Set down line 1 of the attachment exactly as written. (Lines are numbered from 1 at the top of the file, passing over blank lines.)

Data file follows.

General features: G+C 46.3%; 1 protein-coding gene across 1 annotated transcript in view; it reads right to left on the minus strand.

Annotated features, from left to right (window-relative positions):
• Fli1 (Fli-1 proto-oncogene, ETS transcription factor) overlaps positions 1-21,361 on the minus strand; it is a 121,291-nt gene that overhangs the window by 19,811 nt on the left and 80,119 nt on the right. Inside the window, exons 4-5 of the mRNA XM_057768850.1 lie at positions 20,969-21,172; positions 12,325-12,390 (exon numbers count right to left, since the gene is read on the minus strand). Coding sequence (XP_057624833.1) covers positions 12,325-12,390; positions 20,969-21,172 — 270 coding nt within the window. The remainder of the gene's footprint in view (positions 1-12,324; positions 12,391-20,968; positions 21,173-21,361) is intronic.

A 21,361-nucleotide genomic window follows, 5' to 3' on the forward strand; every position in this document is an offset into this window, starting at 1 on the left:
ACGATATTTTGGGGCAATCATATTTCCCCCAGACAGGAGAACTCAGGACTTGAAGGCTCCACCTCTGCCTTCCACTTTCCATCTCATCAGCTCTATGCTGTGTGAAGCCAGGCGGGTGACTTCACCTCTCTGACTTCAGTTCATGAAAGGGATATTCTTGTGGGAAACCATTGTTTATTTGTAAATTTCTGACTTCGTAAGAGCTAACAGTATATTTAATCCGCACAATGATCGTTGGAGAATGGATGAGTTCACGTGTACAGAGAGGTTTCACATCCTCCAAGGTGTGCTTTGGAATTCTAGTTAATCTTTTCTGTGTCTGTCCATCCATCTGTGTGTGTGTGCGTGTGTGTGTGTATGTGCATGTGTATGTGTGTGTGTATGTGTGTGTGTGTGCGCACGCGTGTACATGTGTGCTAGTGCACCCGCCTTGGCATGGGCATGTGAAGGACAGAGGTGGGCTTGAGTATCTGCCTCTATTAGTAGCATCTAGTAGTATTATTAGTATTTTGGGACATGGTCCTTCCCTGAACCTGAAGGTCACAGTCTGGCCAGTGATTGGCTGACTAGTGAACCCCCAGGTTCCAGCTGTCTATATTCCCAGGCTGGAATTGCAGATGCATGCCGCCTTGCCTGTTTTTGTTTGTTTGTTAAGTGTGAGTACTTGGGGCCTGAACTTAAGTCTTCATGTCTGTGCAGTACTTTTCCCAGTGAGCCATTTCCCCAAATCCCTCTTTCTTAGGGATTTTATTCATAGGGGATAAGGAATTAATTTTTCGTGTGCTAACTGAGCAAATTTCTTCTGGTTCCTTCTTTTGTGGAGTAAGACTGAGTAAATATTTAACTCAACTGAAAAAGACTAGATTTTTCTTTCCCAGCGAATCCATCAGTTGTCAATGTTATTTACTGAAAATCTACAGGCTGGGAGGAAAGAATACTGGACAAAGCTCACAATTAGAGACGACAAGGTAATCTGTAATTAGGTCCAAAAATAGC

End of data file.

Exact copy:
General features: G+C 46.3%; 1 protein-coding gene across 1 annotated transcript in view; it reads right to left on the minus strand.